Europe, as the European Union is sometimes called, the largest single entity of unknown kind, the largest single market with a GDP that sometimes equals and sometimes surpasses that of the United States, depending on who is doing the counting, would play a political role that was commensurate with its economic strength.
Or something like that.
What this argument manages to leave out is the very important question, mentioned on this blog more times than we can comfortably link to in a single posting, of what the Single European Voice is going to say.
This problems has become particularly important since the entry of the various post-Communist (sometimes the “post” bit is a little elliptical) states, whose attitude to the world and its various powers are somewhat different from that of France and Germany.
There is the case of Russia. Edward Lucas, author of “The New Cold War”, thinks that we need a strong, united European Union because that is the only way we can stare Russia down in her most bullying mood. But would we?
It is entirely possible that the foreign ministries of Finland and Estonia have been reading Mr Lucas’s book, as they have come up with a proposal that he would most likely agree with.
They have called for a common EU policy on Russia but, one must assume, they would prefer their own view to be the one that prevails.
A strong EU is in the interests of both Estonia and Finland, Alexander Stubb, visiting Finnish Foreign Minister, told reporters after meeting with his Estonian counterpart Urmas Paet in Tallinn.Mr Stubb explained in a little more detail what he had in mind:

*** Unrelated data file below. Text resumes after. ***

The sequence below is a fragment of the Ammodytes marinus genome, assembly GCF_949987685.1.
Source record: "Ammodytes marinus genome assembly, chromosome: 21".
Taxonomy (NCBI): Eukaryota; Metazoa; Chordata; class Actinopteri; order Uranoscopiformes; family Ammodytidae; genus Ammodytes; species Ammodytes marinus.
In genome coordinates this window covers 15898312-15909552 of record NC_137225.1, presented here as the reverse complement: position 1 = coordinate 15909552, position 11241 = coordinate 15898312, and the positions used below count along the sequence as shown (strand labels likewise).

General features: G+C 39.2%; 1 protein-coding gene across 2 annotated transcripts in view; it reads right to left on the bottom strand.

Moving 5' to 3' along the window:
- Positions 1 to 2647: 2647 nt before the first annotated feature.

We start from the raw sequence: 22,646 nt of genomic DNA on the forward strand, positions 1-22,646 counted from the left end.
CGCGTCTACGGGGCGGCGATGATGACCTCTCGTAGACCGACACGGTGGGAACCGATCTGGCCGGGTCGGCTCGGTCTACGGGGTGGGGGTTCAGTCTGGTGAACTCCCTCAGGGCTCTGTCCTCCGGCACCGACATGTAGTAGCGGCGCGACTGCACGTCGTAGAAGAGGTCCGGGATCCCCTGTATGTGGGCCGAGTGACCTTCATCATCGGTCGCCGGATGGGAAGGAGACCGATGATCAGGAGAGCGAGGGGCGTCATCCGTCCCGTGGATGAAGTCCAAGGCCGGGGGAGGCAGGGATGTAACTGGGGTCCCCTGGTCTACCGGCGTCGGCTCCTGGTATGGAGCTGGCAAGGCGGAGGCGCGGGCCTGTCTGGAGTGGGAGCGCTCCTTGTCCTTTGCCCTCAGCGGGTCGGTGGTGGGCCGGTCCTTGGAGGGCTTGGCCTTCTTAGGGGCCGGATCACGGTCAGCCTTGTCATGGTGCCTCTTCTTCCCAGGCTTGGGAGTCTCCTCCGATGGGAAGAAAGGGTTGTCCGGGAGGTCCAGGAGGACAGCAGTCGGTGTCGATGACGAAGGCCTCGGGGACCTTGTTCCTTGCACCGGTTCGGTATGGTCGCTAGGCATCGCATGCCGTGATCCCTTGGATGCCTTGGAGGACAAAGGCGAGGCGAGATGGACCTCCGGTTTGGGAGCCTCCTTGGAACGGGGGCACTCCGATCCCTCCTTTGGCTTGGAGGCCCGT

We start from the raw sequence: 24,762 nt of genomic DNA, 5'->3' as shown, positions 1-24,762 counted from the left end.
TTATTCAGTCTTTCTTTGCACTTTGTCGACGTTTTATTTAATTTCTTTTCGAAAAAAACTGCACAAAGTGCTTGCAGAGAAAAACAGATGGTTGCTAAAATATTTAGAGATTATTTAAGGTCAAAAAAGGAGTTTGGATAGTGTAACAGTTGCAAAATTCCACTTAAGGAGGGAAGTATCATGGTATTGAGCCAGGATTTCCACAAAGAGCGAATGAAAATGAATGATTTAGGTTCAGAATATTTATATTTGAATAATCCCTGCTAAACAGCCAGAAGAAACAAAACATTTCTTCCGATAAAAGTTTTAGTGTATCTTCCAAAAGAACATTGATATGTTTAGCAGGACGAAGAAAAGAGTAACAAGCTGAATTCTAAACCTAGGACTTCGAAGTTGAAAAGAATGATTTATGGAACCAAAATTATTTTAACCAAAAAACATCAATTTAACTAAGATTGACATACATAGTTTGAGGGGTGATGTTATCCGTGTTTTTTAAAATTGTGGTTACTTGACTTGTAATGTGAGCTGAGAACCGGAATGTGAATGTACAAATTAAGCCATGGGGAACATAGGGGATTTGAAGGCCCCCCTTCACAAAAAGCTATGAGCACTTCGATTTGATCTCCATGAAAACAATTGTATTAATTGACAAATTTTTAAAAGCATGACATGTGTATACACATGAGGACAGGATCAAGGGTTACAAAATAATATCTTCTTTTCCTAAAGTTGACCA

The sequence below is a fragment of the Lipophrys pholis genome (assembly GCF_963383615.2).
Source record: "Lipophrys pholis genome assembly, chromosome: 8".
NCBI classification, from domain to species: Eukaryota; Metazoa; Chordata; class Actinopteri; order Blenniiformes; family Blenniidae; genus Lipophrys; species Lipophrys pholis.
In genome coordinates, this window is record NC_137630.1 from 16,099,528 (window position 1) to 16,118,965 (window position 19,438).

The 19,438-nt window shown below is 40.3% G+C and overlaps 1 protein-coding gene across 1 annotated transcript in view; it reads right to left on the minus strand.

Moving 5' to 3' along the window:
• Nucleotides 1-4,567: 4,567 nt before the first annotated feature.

If the EU wants to be an authorized power on the international stage, it should have a common foreign policy especially on ties with Russia, Stubb said.
EU member states' policy towards Russia may vary due to their own situations, but such policy should be in conformity with the EU's collective approach, he said.
Finland's Minister for Foreign Affairs Alexander Stubb (Nat. Coalition Party) says that his personal goal is to link Russia more closely to the European system. He does not believe that Russia will ever become a member of the European Union, because he feels that two great powers will not fit into one union.While we go along with the understanding that Russia is not really a serious candidate for European Union membership, a view that is quite clearly shared by the Russian authorities (most people in that country have not really heard of the EU), we cannot help wondering why Mr Stubb thinks that a strong common foreign policy will work on creating a free trade area.
"I believe in a free trade area, in which goods would move between Russia and the EU without tariffs. The closer the relations that are established, the more solid the dependency", Stubb emphasised at a lunch on Tuesday of the Association of Political Journalists.
Furthermore, even if he cannot recall what it was like to have the Soviet Union on the doorstep, many others in Finland can and some recent developments in Russia have brought those memories back.
If he finds some of these matters hard to work out, he might like to consult his Estonian colleagues who are moving up to an anniversary of the saga of the bronze soldier and, no doubt, remember the Russian boycott imposed at the time as part of President Putin’s bullying tactics that, in the end, got him nowhere.
Meanwhile, what is that common foreign policy towards Russia to be? Perhaps each member state could produce one of its own. Then we could have 27 common foreign policies. Well, at least. I am sure some countries will be able to produce several.